There are so many streaming options available these days, and so many conflicting recommendations, that it’s hard to see through all the crap you could be watching. Each Friday, The Verge’s Cut the Crap column simplifies the choice by sorting through the overwhelming multitude of movies and TV shows on subscription services, and recommending a single perfect thing to watch this weekend.
What to watch
“New Year, New You,” the latest episode of the Hulu / Blumhouse horror-movie anthology Into the Dark. Each monthly entry in the series has a holiday theme: Halloween, Thanksgiving, Christmas, and so forth. “New Year, New You” — directed by Sophia Takal, and co-written by Takal and Adam Gaines — is set on New Year’s Eve, and stars Suki Waterhouse, Carly Chaikin, Kirby Howell-Baptiste, and Melissa Bergland as childhood friends who get together for one last shindig at the house where they all used to hang out. Before the night is over, the ladies reckon with a dark, shared secret, and deal with the ramifications and reversals of fortune that follow a sloppily planned act of revenge.
Why watch now?
Because Escape Room opened in theaters this week.
Directed by Adam Robitel — who helmed 2018’s horror hit Insidious: The Last Key — the new thriller follows six disparate characters who get invited to win big money by solving fiendishly tricky escape room puzzles. Before long, the players realize the game is deadly, and that they’ve been lured into a trap by someone who knows a lot about their pasts. Like the Saw series and its imitators, Escape Room invites viewers to step into a succession of clever torture chambers. It toys with the audience’s sympathies, too, suggesting that the people trying to survive are in this predicament because of something they did.
Righteous revenge and ironic justice are common drivers of horror movie plots, from slashers to home-invasion thrillers to torture-porn. Want to tell a story about a group of attractive young people getting gruesomely murdered? Give the victims some negative traits, and the killer some decent motivation, so the experience of watching all these gory deaths can feel righteous — and like justifiable fun. The problem with this approach, as seen in many of the later Saw films, is that it tends to dehumanize the victims, turning them into indistinct fodder for whatever clever slaughter the villain has planned.
“New Year, New You” overcomes this trap by emphasizing characters over gimmicks. Takal and Gaines have a few big twists to spring throughout the episode, but they don’t get to any of them until they’ve spent almost a third of their running time fully introducing their four friends: Kayla (Howell-Baptiste), a sweet-natured do-gooder in a committed lesbian relationship; Chloe (Bergland), a foul-mouthed libertine who cracks jokes to downplay her self-consciousness about her weight; Danielle (Chaikin), an appallingly successful lifestyle guru; and Alexis (Waterhouse), an underachiever whose long-simmering grudge against Danielle boils over at the house party. Eventually, Alexis attempts to force her old bestie to pay for her past sins, but because she’s an actual flesh-and-blood person and not a superhuman force like Saw’s Jigsaw, her scheme goes awry, with messy consequences.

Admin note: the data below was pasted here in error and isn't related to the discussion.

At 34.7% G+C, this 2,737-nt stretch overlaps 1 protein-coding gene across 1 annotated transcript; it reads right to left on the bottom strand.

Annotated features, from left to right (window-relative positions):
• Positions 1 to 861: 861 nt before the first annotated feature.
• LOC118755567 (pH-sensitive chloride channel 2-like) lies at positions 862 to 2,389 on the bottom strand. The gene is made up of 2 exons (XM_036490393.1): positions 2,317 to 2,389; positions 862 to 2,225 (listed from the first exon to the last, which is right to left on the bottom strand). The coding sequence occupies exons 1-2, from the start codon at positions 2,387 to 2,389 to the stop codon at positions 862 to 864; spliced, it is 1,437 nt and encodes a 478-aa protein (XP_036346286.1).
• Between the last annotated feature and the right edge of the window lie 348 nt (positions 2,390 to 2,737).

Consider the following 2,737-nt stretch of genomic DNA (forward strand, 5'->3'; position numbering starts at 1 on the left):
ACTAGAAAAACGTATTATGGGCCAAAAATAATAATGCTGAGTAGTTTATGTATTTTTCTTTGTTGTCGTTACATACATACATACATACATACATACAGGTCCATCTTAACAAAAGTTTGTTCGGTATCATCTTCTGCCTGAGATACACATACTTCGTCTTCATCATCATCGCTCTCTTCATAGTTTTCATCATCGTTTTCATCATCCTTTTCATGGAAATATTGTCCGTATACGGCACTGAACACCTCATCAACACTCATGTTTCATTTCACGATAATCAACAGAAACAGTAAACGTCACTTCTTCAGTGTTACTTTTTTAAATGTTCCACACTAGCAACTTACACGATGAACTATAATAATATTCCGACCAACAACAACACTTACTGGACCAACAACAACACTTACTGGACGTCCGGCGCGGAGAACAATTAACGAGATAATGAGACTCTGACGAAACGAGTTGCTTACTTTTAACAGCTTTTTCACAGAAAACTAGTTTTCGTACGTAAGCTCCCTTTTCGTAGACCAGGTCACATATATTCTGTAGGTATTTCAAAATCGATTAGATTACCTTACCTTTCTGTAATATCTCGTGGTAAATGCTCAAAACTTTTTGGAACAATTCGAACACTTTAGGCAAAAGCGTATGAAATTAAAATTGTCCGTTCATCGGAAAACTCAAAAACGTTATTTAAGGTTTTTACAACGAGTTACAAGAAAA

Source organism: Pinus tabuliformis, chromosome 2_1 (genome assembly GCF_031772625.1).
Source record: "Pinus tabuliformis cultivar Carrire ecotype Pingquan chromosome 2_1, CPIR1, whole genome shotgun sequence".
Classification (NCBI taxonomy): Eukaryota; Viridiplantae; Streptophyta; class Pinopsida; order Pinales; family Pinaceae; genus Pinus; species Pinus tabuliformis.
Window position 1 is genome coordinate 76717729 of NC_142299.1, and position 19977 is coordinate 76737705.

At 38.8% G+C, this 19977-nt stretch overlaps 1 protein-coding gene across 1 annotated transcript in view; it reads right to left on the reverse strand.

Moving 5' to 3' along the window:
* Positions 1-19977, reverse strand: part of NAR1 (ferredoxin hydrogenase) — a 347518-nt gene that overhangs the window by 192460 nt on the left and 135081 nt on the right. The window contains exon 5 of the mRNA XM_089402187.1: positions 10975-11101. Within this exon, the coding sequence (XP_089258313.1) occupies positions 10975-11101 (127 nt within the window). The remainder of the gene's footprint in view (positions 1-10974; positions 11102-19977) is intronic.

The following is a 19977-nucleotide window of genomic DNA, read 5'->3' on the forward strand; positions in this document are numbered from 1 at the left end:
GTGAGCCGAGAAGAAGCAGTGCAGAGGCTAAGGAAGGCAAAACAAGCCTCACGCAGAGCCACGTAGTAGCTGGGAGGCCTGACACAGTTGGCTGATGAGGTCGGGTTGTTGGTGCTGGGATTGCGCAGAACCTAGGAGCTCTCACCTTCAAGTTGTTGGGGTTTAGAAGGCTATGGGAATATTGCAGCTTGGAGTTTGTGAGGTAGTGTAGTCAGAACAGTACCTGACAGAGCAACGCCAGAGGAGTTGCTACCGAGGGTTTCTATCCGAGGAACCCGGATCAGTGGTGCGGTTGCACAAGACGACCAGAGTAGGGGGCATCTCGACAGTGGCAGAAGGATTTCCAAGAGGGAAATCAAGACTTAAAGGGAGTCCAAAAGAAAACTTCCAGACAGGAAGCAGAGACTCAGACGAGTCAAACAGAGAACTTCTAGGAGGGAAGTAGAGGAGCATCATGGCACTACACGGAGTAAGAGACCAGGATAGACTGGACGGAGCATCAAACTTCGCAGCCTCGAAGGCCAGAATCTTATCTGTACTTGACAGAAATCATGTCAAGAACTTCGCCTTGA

Who it’s for
Fans of cult TV and sophisticated American indie films.
Chaikin and Howell-Baptiste aren’t household names, but they’re well-known to television connoisseurs. Chaikin played a hilariously deadpan popular kid in the sitcom Suburgatory, and the hero’s anarchist coder sister in Mr. Robot. Howell-Baptiste is Chidi’s brainy, cheery girlfriend in the most recent season of The Good Place. As for Takal, she got her start as an actress in mumblecore movies like Joe Swanberg’s All the Light in the Sky and 24 Exposures. She made her feature directing debut in 2016 with Always Shine (written by her husband and fellow mumblecore stalwart Lawrence Michael Levine), a psychological thriller about two actress friends who air their grievances against each other during a tense weekend at Big Sur.
“New Year, New You” has more in common with Always Shine’s arty spin on suspense than it does with Swanberg’s rambling relationship dramas. With its dreamy Michael Montes score, moody Lyn Moncrief cinematography, and frequent use of split-screens and mirrors to evoke the characters’ fractured sense of self, this Into the Dark episode nods at times to the New Hollywood era of Roman Polanski, Robert Altman, and Brian De Palma, who all treated classic B-movie genres with maturity and ambition. In Takal and Gaines’ case, they’re using the “young women in fear for their lives in a big, remote house” plot as a way to comment on the kind of YouTube and Instagram celebrities who get rich by telling other women how to live.
The satirical elements are strong. (An opening sequence of Danielle hawking her natural juice cocktails on YouTube is especially astute, with its appropriately choppy editing and hashtags like “#manifestation.”) But “New Year, New You” mainly works well when it isn’t too broad. The many scenes of these women just sitting around talking — sharing pertinent and sometimes damaging details about their lives since high school — make it all the more meaningful when a mud-masked, lipstick-smeared, wild-eyed Danielle starts plotting her own violent revenge against the gal-pal who tried to best her.
Where to see it
Hulu. Into the Dark got off to a rough start, but “New Year, New You” and the imaginative third episode, “Pooka!” (a black comedy about a killer costumed character, directed by indie genre film favorite Nacho Vigalondo) suggest this series could even out into a must-see going forward.